He's becoming a hermit in a very strict, almost religious sense. I agree with you in that this sort of social decision could be more pain than joy, but you know, I never really interpreted the tone of the article as malicious or particularly negative. I think it's alright.

A few minutes later he's on Twitter advertising, and rabbiting on about Apples' new XXX. So the distractions remain.

I read it as a semi-aspirational piece, something not realisitically achievable but a target.

>> You need people that challenge you in ways you don't like or you really won't grow or experience life.

This was my exact reaction. Instead of using 500 words to describe how he's shutting people out and cutting out the distractions, he could have just said, "I'm just taking the easy road from now on."

Without challenges and push back on your ideas, what keeps you grounded in reality? If I took his advice it would be like living in my own self imposed world of rainbows and unicorns.

We can all escape reality in your own little ways, but people should tread lightly when trying to avoid it altogether.

you enumerated many overrated things

I agree. I didn't read the whole thing but couldn't a point to the post. Yeah, you're semi-famous for being an indie mac developer. Yeah, you've posted in the past that you have mental problems.

Is this the correct place to blather on about this? Go have coffee with a friend.

I find the attitude of "letting go" to be specifically helpful for news. Unless you're directly affected at the time of occurrence by something like the Malaysian airliner disappearing, or by a mass shooting...you gain virtually nothing from being atop the news. You skip all the knee-jerk reactions and theories, the hours of meaningless jabber used to fill the 24-7 newscycle, the errors in judgment made by first impressions.

I would say you gain less than nothing by following breaking news...you lose time and attention obviously...but for the most part, you also fill your mind with what is the very definition of information junk...stuff that, at best, is "the first draft of history", and at worst, is just the kind of nervous blather people make when they're anxious and waiting for resolution.

If there was a way to put a "Show me nothing newer than a week ago" filter on the Internet, I'd probably turn it on by default.

I've been giving up news slowly over the years. When I was young, news gave me information about the world. I learned about countries and cultures I would have had little knowledge of otherwise. I used to listen to the BBC World Service all day every day.

I moved on to other sources, looking for the least bias, the most facts, the picking of stories that actually mattered (to me); eventually I realised that I'd never find what I was looking for: Every source became painful to read, watch or listen to.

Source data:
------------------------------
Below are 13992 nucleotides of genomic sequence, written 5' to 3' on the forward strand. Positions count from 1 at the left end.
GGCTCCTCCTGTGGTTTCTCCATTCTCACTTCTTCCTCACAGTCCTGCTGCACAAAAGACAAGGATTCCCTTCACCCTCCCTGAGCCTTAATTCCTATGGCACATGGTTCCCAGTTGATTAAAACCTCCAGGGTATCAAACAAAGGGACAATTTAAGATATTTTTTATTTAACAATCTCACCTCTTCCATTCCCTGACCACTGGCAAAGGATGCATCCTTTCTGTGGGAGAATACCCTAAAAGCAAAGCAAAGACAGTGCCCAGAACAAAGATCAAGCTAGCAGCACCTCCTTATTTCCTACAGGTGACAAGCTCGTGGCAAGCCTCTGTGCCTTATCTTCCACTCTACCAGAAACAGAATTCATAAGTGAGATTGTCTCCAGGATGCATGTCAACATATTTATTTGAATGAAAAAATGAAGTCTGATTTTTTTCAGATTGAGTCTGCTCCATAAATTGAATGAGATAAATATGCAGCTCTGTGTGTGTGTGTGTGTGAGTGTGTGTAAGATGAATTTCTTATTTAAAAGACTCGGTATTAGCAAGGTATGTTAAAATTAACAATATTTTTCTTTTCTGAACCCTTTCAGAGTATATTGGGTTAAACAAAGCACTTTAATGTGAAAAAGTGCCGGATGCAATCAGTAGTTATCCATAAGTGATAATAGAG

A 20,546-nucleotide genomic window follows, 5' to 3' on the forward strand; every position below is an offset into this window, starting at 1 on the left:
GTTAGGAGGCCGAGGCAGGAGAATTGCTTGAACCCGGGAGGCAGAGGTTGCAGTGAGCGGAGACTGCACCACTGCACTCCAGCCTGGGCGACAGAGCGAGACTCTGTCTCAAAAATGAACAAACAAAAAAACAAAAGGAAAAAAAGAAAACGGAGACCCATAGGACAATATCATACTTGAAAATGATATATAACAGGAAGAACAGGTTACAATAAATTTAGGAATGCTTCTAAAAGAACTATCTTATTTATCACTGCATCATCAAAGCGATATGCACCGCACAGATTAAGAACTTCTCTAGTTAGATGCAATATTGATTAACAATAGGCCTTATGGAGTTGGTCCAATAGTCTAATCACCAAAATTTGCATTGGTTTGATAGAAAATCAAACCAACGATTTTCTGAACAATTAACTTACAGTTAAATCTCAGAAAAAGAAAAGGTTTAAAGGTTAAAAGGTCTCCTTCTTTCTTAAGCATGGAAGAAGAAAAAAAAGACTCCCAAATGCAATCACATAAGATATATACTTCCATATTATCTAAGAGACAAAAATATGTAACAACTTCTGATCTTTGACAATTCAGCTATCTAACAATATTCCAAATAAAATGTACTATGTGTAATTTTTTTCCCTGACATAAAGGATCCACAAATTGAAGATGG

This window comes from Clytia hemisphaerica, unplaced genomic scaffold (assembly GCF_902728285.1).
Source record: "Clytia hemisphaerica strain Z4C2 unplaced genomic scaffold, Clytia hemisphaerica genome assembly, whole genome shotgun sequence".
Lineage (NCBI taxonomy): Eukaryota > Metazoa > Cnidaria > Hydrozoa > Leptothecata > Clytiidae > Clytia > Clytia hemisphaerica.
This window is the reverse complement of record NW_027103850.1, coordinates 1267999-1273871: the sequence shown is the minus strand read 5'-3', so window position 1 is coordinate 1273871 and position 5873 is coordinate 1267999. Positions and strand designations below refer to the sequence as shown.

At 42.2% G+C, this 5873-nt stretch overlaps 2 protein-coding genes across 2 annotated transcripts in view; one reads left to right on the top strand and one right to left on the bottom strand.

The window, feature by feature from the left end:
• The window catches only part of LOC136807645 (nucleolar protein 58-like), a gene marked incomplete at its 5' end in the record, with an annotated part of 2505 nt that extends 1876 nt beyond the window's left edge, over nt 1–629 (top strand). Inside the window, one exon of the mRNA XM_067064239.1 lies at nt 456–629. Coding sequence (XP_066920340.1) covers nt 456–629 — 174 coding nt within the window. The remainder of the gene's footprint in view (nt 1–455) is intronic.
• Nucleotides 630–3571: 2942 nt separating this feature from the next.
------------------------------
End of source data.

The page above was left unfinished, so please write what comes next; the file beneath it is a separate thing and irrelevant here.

So I've given up, for now. If there happens to be news in front of me, I won't avoid it; It's just that I don't actively seek it or subscribe to it.

Maybe I'll become a news consumer again in the future.

Yeah I'm a sucker for the news. I'm not wedded to cutting edge news though. I'd be happy picking up last month's paper. Occasionally I just drop following it, and don't really miss it. It's easy to cut yourself off or become very myopic. That's what worries me. Small things can end up having the same gravity as a hard hitting news story. I can become rather petty.

Wading through comments is hard work. But a little feedback and opinion from others is good. I only wish it was a genuine sample. My local newspaper's online edition is full of the same commentators who can't help but comment on everything posted, with their same negative replies and opinions/agendas. It can make you feel a little ill; you can start to believe that many people do hold those views. But, for all I know it's the same girl with ten sock puppet accounts.

A little real life interaction with others can be quite reassuring and calming, even if you may end up discussing trivialities.

I do find the radio offers a nice condensed more easily consumable news bulletin.

This, so much this.

People say I'm weird when I say I don't follow, nor care to follow the mainstream news. It seems hard for them to understand that I gain nothing from "keeping up to date with current events".

It's all just so much pain and misery, and I can't speak for anyone else, but my life is better without it. I prefer to seek out my own news, pertaining to things I like or am interested in. Hacker News (the irony of the name is not lost on me), for example, is very relevant to most of my interests.

The problem is he gave up RSS in order to give up what he calls news, but I don't get news from RSS.

News has been redefined as journalistic agitprop to gain pageviews of people in the right attitude to sell them an advertising message. I have very little interest in that.

On the other hand I like astrobites, and some of the arxiv RSS feeds, and others along those lines. They are news in some definitions, but definitely not news in the "news industry" definition.